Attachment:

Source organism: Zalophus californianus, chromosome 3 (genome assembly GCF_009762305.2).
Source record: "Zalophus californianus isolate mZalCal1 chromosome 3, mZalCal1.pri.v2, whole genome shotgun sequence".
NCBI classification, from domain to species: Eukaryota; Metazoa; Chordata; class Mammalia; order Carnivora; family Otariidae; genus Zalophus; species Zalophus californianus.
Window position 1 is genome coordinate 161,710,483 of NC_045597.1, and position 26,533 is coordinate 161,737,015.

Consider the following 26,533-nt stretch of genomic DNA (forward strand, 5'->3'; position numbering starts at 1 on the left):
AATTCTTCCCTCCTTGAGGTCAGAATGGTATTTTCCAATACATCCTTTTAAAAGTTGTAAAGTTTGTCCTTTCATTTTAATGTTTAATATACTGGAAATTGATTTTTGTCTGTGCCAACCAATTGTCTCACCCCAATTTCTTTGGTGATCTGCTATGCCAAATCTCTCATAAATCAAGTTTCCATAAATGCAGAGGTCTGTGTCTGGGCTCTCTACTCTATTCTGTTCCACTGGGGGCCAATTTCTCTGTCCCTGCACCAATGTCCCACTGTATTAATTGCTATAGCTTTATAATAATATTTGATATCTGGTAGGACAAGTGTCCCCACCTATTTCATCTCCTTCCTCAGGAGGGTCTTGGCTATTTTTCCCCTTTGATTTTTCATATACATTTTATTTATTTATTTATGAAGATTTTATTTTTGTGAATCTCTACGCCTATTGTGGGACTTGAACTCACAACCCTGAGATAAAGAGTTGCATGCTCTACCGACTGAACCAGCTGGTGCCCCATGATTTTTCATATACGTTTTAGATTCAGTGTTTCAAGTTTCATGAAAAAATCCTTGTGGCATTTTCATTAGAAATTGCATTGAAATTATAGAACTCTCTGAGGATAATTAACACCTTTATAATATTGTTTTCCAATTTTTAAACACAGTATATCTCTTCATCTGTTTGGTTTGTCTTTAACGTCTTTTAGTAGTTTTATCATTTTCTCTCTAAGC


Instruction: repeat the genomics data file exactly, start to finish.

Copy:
Source organism: Zalophus californianus, chromosome 3 (genome assembly GCF_009762305.2).
Source record: "Zalophus californianus isolate mZalCal1 chromosome 3, mZalCal1.pri.v2, whole genome shotgun sequence".
NCBI classification, from domain to species: Eukaryota; Metazoa; Chordata; class Mammalia; order Carnivora; family Otariidae; genus Zalophus; species Zalophus californianus.
Window position 1 is genome coordinate 161,710,483 of NC_045597.1, and position 26,533 is coordinate 161,737,015.

Consider the following 26,533-nt stretch of genomic DNA (forward strand, 5'->3'; position numbering starts at 1 on the left):
AATTCTTCCCTCCTTGAGGTCAGAATGGTATTTTCCAATACATCCTTTTAAAAGTTGTAAAGTTTGTCCTTTCATTTTAATGTTTAATATACTGGAAATTGATTTTTGTCTGTGCCAACCAATTGTCTCACCCCAATTTCTTTGGTGATCTGCTATGCCAAATCTCTCATAAATCAAGTTTCCATAAATGCAGAGGTCTGTGTCTGGGCTCTCTACTCTATTCTGTTCCACTGGGGGCCAATTTCTCTGTCCCTGCACCAATGTCCCACTGTATTAATTGCTATAGCTTTATAATAATATTTGATATCTGGTAGGACAAGTGTCCCCACCTATTTCATCTCCTTCCTCAGGAGGGTCTTGGCTATTTTTCCCCTTTGATTTTTCATATACATTTTATTTATTTATTTATGAAGATTTTATTTTTGTGAATCTCTACGCCTATTGTGGGACTTGAACTCACAACCCTGAGATAAAGAGTTGCATGCTCTACCGACTGAACCAGCTGGTGCCCCATGATTTTTCATATACGTTTTAGATTCAGTGTTTCAAGTTTCATGAAAAAATCCTTGTGGCATTTTCATTAGAAATTGCATTGAAATTATAGAACTCTCTGAGGATAATTAACACCTTTATAATATTGTTTTCCAATTTTTAAACACAGTATATCTCTTCATCTGTTTGGTTTGTCTTTAACGTCTTTTAGTAGTTTTATCATTTTCTCTCTAAGC